For more than 40 years, the CVD has conducted a wide range of research relating to the development of vaccines for a variety of diseases, including cholera, typhoid fever, paratyphoid fever, non-typhoidal Salmonella disease, shigellosis, Escherichia coli diarrhea, malaria, and other infectious diseases, including influenza. The CVD also developed new delivery systems, as well as public health and vaccine policy around the world, including Africa, Asia and Latin America.
Dr. Levine, who is now the UMSOM Associate Dean For Global Health, Vaccinology And Infectious Diseases, received worldwide attention for leading the CVD’s direct involvement in the World Health Organization’s global consortium for accelerated testing of a new Ebola vaccine candidate both at CVD-Mali in West Africa and CVD-Baltimore.
He is currently serving on the overall Data and Safety Monitoring Board (DSMB) for the Operation Warp Speed coronavirus vaccine trials. He also serves as an expert consultant for the World Health Organization (WHO) on committees related to challenge studies.
Leading the Charge Against COVID-19
In May, Dr. Neuzil and the CVD team initiated the first study on the Pfizer vaccine – a vaccine that would later achieve the first Emergency Use Authorization (EUA) in the United States. In June, Dr. Neuzil took the reins as a co-principal investigator for the national COVID-19 Prevention Network, which was formed by the National Institutes of Health (NIH) to bring together the experience and expertise of clinical research sites.
The goal was to address the pressing need for vaccines and monoclonal antibodies against the SARS-CoV-2 virus. Dr. Neuzil co-led this major effort—now comprising vaccines from AstraZeneca, Johnson & Johnson, Moderna and Novavax—to develop, test, and launch an effective COVID-19 vaccine.
Dr. Neuzil’s team has been at the forefront of nearly every major prevention and treatment initiative aimed at saving lives from COVID-19. She and her CVD colleagues were instrumental in a definitive trial of hydroxychloroquine that showed no benefit of the drug for postexposure prophylaxis.
CVD tested the vaccines from Pfizer and Moderna that have received emergency use authorization from the U.S. Food and Drug Administration. CVD Senior Scientist Karen Kotloff, MD, Professor of Pediatrics at UMSOM and Division Head of Ped-Infectious Diseases and Tropical Medicine, is the Global Principal Investigator for the Phase 3 clinical trial, testing the safety and effectiveness of NVX-CoV2373, developed by U.S. biotechnology company, Novavax, Inc. This vaccine candidate will soon enter phase 3 trials and will study special populations, including children.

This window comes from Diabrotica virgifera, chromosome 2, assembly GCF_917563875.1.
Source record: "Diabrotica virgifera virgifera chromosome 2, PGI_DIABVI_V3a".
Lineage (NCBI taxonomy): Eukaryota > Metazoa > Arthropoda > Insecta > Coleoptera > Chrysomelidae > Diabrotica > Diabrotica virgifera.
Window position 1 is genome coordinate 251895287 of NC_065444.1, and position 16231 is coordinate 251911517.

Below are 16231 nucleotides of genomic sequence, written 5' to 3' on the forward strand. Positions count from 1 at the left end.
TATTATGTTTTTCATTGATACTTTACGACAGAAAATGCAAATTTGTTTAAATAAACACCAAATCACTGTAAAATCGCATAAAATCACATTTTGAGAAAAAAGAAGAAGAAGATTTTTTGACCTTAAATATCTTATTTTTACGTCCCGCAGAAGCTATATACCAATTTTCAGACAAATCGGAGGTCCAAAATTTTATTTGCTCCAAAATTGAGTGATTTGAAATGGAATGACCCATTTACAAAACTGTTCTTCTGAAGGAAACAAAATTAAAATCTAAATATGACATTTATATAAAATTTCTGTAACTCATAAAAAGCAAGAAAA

“The Pfizer and Moderna vaccines represent groundbreaking collaborations between Dr. Neuzil, her UMSOM CVD team, and scientists worldwide involved in doing the investigational work that ultimately led to the FDA’s emergency authorization of both vaccine candidates,” said Vice Dean for Academic Affairs James Kaper, PhD, who is also the James and Carolyn Frenkil Distinguished Dean’s Professor, and Chair, Department of Microbiology & Immunology. “As they now turn to testing the Novavax vaccine candidate, I am confident that the team’s vast scientific expertise and eye toward diversity in recruitment will bode well for evaluating this additional possibility for helping to address the COVID-19 pandemic."
Dr. Neuzil’s professional background made her ideally suited for confronting COVID-19. She has conducted clinical and epidemiologic studies on vaccine-preventable diseases, yielding high-profile publications that inform policy decisions and public health actions. At the global non-profit, Program for Appropriate Technology in Health (PATH), Dr. Neuzil was instrumental in the introductions of rotavirus, HPV, and Japanese encephalitis vaccines. At CVD, she leads a large Gates-funded consortium (TyVac) to accelerate the introduction of typhoid vaccines into low-resource countries, and she has a robust influenza research program.